One of the challenges in volunteer administration is determining the best method of measurement. Often, leaders of volunteers rely on statistical comparisons to measure success, but the problem with statistical comparisons is that numbers can be used against our better interests and only provide one part of the picture. Numerous articles and discussions in our field have articulated the importance of evaluation from an outcomes-based perspective to address the question of “what kind of impact have our volunteer efforts made and are we being effective?” Yet, over the years, we have still lacked a standardized tool for assessing the impact of volunteers in supporting an organization’s mission and goals.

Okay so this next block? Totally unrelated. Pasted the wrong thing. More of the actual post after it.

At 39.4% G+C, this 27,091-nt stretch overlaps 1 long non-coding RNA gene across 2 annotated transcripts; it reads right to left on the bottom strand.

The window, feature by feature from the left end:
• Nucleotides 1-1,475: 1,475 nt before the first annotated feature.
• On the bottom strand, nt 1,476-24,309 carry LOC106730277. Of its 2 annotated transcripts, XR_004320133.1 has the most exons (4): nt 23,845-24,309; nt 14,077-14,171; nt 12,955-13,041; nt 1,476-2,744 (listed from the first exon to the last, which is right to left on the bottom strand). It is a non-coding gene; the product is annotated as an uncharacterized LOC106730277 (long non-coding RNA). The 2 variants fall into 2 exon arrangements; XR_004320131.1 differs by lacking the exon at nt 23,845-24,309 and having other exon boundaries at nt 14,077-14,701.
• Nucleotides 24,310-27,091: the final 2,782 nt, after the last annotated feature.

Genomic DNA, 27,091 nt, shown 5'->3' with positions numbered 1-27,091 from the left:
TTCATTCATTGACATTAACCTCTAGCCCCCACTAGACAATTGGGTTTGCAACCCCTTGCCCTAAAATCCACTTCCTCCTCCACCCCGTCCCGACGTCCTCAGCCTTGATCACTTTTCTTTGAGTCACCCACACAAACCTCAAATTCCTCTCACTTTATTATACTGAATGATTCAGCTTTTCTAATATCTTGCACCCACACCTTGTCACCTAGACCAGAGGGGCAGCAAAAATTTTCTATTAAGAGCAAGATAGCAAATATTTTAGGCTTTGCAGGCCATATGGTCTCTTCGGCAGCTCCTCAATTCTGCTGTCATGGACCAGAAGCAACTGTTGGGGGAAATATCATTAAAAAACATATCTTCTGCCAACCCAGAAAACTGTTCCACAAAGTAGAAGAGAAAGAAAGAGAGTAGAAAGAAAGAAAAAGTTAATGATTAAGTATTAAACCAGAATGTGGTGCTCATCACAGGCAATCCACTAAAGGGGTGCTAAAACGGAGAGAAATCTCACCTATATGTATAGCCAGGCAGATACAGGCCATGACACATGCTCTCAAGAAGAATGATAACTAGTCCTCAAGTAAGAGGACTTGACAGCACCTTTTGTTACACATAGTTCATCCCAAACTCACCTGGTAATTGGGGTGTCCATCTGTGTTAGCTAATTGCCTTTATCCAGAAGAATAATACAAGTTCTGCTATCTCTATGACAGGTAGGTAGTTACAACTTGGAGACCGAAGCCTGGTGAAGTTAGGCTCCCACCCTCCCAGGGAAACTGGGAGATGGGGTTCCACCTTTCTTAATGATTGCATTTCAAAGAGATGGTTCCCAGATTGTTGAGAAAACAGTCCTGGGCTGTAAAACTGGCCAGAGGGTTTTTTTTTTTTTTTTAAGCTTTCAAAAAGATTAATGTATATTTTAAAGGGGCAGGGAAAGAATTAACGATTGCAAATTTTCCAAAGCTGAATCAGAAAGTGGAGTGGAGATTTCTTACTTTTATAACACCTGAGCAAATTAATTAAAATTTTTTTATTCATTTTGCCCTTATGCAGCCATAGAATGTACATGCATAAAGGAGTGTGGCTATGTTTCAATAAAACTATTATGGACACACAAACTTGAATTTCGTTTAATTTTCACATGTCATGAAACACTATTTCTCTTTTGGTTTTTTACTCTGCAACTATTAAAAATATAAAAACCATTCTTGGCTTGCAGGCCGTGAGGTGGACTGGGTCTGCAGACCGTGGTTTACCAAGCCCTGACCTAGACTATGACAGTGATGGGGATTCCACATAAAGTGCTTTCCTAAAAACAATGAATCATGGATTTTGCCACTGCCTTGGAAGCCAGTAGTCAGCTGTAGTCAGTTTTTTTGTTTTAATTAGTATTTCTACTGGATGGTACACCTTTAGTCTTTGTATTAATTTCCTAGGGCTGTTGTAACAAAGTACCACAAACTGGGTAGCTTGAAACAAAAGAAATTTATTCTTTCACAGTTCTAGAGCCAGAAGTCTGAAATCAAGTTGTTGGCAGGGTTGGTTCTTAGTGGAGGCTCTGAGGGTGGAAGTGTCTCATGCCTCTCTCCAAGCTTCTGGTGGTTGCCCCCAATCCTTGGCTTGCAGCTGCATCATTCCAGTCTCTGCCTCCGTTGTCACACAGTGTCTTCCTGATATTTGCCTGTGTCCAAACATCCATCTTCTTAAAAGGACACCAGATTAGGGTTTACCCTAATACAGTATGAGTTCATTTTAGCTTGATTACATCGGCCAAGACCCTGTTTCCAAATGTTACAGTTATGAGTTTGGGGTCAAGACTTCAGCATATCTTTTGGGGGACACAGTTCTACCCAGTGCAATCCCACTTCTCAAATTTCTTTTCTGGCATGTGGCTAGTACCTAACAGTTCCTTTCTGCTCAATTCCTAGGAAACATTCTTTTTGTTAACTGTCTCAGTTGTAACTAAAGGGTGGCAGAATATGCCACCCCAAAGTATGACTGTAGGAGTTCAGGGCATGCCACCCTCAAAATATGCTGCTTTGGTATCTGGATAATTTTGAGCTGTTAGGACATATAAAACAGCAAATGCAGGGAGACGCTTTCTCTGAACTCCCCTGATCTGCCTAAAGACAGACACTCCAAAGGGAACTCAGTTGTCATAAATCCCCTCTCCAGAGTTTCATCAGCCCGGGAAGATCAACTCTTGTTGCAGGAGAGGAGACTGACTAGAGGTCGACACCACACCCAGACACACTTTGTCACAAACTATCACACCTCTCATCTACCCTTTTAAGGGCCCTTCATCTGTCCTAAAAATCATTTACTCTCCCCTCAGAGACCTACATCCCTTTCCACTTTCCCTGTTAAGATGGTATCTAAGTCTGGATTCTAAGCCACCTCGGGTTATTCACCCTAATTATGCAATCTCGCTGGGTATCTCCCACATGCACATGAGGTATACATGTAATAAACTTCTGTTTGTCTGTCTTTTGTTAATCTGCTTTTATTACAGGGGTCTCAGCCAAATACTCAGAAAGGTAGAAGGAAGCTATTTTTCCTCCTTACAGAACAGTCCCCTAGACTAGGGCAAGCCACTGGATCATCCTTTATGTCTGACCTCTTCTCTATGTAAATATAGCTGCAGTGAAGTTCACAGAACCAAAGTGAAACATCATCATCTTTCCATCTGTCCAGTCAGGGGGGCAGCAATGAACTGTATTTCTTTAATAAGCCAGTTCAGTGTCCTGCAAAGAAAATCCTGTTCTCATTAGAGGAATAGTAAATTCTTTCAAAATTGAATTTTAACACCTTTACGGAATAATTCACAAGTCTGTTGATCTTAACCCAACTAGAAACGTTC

This interest in more effectively measuring impact from a strategic perspective and an exploration of different approaches used in both
the private, nonprofit and volunteer sectors led our group to the development of the Volunteer Resources Balanced Scorecard (VRBSc).
In our work and research developing the VRBSc, we identified four key goals that we believe are vital to any volunteer involvement strategy:
To ensure that the contribution of volunteers is aligned with
the goals of the organization
To identify and provide a broader and more meaningful approach to measuring outcomes
To establish more relevant reporting measures
To promote greater understanding and support within our organizations for professional management of volunteers
based on recognized standards